For the past few years, I have been explaining deconstruction to clients, and lately it seems to be growing in interest and curiosity. Deconstruction is the process of salvaging materials from a home. Both raw and finished materials could be salvaged and reused in a new home, or even donated to a local NFP.
Major issues in the home sometimes are too costly or may be difficult to address. Previously, these homes may have been touted as potential tear-downs, with a small pool of possible buyers. However, with the rise in green technology, these “tear-downs” are being reborn in new homes, instead of heading to the landfill.
In Chicago, many of the homes are from the early 1900s and feature many architectural and design appeal, perhaps even historic! Chicago’s architecture after all is famous throughout the world. Frank Lloyd Wright, Mies Van Der Rohe, Louis Sullivan and many others have influenced Chicago’s architecture and history.
While not everything in a home can be saved, deconstruction will typically save wood material, bricks and fixtures. With the raw material salvaged, homeowners now have additional options, instead of just tearing down and building new. Some homeowners sit down and plan a new home, utilizing as much of the salvaged material as possible. Others donate raw materials to local organizations and realize potential tax benefits.
During Greenbuild in Chicago, I spoke with Habitat for Humanity, one of the local organizations that accepts reusable building material and resells them. The ReBuilding Exchange in Chicago’s Lincoln Park is also another organization that accepts materials from deconstructed projects. The ReBuilding Exchange also offers workshops which provides hands-on educational opportunities for the homeowner. A copy of their current schedule is available here.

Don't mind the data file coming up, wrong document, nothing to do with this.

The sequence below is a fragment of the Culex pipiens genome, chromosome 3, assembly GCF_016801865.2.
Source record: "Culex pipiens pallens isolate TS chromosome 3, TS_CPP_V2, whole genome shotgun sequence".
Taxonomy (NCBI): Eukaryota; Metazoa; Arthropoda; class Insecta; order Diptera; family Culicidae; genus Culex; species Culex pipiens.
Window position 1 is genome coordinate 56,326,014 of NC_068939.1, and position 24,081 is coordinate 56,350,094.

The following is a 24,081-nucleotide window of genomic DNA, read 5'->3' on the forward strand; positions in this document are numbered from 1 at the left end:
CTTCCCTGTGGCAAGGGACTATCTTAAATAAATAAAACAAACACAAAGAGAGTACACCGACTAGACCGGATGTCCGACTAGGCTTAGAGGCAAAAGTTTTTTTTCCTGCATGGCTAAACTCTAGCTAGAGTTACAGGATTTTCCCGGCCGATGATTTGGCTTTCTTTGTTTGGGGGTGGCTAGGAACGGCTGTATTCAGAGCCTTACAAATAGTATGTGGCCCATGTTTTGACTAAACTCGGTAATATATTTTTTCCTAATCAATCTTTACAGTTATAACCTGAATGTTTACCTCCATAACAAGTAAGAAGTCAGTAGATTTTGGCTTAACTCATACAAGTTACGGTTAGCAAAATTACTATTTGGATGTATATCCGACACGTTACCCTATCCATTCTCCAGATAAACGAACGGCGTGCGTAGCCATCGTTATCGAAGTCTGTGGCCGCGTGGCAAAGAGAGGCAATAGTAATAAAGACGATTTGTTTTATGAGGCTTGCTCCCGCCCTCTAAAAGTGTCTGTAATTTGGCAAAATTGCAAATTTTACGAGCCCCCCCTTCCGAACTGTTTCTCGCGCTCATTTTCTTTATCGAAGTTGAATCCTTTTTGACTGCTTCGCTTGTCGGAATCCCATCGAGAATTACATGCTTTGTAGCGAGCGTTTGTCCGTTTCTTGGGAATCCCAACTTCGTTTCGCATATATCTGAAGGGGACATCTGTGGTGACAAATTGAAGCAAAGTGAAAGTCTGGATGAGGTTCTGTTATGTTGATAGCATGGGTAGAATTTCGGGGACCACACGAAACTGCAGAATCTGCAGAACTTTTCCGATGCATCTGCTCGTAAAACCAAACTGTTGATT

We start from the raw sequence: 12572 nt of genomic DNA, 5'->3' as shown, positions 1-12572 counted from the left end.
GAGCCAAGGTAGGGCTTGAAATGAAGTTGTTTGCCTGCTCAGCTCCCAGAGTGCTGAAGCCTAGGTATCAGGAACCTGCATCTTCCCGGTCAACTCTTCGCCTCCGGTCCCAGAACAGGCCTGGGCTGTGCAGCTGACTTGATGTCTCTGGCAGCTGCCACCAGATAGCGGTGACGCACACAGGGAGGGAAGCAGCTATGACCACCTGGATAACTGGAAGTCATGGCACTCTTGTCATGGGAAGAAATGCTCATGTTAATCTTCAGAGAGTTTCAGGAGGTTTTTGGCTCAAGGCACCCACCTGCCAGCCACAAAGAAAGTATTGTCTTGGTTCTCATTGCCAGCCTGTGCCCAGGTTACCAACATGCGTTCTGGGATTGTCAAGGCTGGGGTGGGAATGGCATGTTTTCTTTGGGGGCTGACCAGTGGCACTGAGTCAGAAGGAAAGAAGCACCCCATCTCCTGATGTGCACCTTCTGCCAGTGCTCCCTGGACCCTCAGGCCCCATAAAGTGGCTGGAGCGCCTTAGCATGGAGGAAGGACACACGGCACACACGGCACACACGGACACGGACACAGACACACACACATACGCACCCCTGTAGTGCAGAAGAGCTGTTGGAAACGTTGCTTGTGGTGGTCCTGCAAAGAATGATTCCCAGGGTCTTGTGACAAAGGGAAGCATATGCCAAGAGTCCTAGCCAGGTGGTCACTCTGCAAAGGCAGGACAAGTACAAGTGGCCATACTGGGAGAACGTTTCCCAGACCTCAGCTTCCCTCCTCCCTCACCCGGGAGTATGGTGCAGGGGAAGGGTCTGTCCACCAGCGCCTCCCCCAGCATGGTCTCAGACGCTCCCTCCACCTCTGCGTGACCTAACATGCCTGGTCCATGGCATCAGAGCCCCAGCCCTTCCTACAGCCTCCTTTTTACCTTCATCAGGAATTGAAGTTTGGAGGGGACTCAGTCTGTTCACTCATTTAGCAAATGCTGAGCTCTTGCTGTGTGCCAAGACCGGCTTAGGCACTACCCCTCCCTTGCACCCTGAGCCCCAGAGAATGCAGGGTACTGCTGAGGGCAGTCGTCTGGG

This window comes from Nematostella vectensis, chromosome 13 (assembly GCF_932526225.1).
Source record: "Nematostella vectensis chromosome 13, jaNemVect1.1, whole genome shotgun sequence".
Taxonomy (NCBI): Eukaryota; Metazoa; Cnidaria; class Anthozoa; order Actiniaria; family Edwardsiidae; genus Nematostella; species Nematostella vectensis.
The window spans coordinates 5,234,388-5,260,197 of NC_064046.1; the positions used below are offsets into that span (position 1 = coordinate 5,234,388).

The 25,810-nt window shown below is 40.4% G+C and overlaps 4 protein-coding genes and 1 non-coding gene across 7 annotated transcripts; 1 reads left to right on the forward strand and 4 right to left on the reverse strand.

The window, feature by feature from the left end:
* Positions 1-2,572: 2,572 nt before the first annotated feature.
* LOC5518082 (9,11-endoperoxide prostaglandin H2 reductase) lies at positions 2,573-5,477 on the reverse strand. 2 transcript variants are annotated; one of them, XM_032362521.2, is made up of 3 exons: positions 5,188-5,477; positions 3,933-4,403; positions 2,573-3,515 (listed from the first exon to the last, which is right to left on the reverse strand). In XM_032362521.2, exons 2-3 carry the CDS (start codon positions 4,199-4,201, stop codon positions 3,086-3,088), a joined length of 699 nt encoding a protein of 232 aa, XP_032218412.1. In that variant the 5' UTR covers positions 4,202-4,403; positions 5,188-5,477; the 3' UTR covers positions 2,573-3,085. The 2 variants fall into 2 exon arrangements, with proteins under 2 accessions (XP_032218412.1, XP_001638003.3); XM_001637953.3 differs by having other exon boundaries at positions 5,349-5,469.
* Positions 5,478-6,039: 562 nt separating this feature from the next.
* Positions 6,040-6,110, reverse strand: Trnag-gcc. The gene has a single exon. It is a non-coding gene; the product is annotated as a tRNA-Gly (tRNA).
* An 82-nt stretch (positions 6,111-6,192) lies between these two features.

Keep in mind that in many cases, these are materials that would have headed to the landfill. According to the Environmental Protection Agency, forty percent of the country’s solid waste material is construction and demolition debris. Highly sought after are old-growth lumbers, which is highly valued for their density and strength, vintage hardware, stone pieces, leaded glass and mantles.
During the deconstruction and construction phase, homeowners can look for waste companies that recycle potential waste. Many waste companies can recycle discarded materials from trash containers and will prepare a report on the percentage of materials they are able to divert from landfills. Reusing materials also saves on the carbon footprint if new materials were needed to be produced and transported – in deconstruction projects, the entire process from deconstruction to reuse typically happen locally.
With the continual growth and demand for green tech, expect to see a rise in deconstruction projects. If you or anyone you know is considering deconstruction project, I would love to document their project here on my blog at Realty Evolved – please email me here to discuss!